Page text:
A loser in the sweepstakes of the heart
Congratulations! You may already be a loser
A loser in the lottery of love.
-- Al Perry, "Congratulations"
Al Perry may write a lot about losers, but he's coming out on top this year.
In addition to seeing his 2004 release, Always a Pleasure, picked by the TAMMIES critics as the Best New Release, he's earned a spot in the Tucson Music Hall of Fame.
The twin honors go to a guy who's been belting it out on local stages for more than a quarter-century, first as a bluesman, then as a punk, and finally as the twangy alt-country rocker who heads up the Cattle, a trio that includes bassist Dave Roads and--in classic Spinal Tap tradition--a rotating cast of drummers.
A Phoenix transplant, Al has been livening up the Tucson party scene since the late '70s, excluding a brief relocation to San Francisco a few years back. (He took advantage of the time away to fulfill his dream--inspired by the Beach Boys, natch--to learn how to surf.)
As Al himself observed in a profile in these pages last year, "It's sick that I am still doing this stuff (after) so long, but it's the only thing I like. Well, I like surfing, too. And girls are OK." ("Home on the Range," Aug. 26, 2004.)
Al's guitar chops are matched only by his wide-ranging influences. "Who else but Al Perry can perform a blazing surf guitar instrumental next to a country weeper, follow that up with a balls-to-the-wall Motorhead cover, and somehow manage to avoid a sense of incongruity?" noted TW music maven Stephen Seigel in the aforementioned profile. "On top of it all, he's also a witty lyricist, armed with a gift for a wry turn of phrase."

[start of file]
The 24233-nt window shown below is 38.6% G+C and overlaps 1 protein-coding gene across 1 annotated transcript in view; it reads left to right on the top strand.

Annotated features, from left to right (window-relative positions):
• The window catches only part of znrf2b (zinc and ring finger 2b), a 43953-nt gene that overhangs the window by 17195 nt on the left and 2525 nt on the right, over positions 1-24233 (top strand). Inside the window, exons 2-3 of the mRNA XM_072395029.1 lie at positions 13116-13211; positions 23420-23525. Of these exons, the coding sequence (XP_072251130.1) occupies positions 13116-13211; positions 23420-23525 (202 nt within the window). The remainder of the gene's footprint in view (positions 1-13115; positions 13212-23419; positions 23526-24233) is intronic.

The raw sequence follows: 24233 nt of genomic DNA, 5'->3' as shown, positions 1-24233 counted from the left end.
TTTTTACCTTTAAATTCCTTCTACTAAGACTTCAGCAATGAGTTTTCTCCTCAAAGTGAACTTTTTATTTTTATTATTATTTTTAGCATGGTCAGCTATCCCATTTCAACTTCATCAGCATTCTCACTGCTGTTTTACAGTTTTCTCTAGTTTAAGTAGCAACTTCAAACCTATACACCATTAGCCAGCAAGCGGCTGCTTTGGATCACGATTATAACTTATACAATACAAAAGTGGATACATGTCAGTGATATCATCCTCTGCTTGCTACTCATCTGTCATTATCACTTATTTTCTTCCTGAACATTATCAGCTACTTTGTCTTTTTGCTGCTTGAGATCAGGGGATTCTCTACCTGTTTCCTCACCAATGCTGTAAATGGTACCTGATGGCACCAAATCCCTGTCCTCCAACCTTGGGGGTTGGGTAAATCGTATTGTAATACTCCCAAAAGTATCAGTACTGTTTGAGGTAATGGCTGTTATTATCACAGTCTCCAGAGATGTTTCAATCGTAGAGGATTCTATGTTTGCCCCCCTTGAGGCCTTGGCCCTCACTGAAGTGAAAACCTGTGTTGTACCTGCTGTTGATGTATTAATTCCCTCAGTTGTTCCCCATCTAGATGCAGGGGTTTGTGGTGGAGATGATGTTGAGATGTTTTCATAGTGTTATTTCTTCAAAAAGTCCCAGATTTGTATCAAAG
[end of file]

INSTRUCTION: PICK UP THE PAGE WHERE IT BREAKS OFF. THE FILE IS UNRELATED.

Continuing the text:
Besides his work with the Cattle, Al's joined a long list of local bands onstage and in the studio--Gila Bend, Fraidy Cats, Calexico, Giant Sand, Subterranean Blues Band, James Dead and too many more to name.
His adventures have been well chronicled over the years: Bartending at the punk nexus Tequila Mockingbird at the old El Con Mall. Becoming a superstar in Canada. Touring Europe. Dragging Sharon Stone down a dusty Old Tucson street during the filming of The Quick and the Dead.
Al Perry has pretty much seen it all. And besides all that, he does a real mean cover of "Cinnamon Girl."
"I think Al is extremely talented and extremely knowledgeable and extremely authentic," says attorney Jefferson Keenan, front man of the Phantom Limbs and a cohort of Al in the Fraidy Cats. "He's become a fixture in the Tucson music scene. And he's just a fun guy to be around."
When he's not performing or working behind the front desk at Hotel Congress, Al soaks up music like Spongebob Songpants. A vinyl throwback in this digital age, Al owns thousands of records, all nearly alphabetized on shelves in the living room of the tiny university-area casita he calls home. He shows off the collection every week to night owls who tune into Al Perry's Clambake, a two-hour radio show that airs at midnight Tuesdays on KXCI, 91.3 FM.
Anyone who's heard Al's latest release, Always a Pleasure, understands why the critics named it Best New Release. With the backing of Joey Burns and John Convertino of Calexico and a few other old friends, Al has put together a smooth collection of fan favorites, including "99 Pairs of Shoes," "Little Bird," a mariachi-enhanced remake of "Dreaming" and a countrified cover of "We've Got Cactus," a gut-bustingly funny song about life in the Old Pueblo. (Writing credit goes to the legendary punk band Bloodspasm for that number.)
The album, recorded here in Tucson at Craig Schumacher's Wavelab Studios, includes the track "Congratulations." Al nearly didn't include the song because he'd abandoned it years ago after deciding he'd written too many songs with that particular theme.
"I had all these songs, 'Losin' Hand' and 'Loserville,' loser this and loser that," he remembers.
He'd forgotten all about "Congratulations" until he was listening to some old tapes and realized it was pretty good for a "goofy old song about being a loser." One of the best tracks on the new CD, it wraps with the verse:
Though I may not want to
I'll surely try again
Because the price is worth it
If you eventually win.
Congrats, Al! It surely is always a pleasure.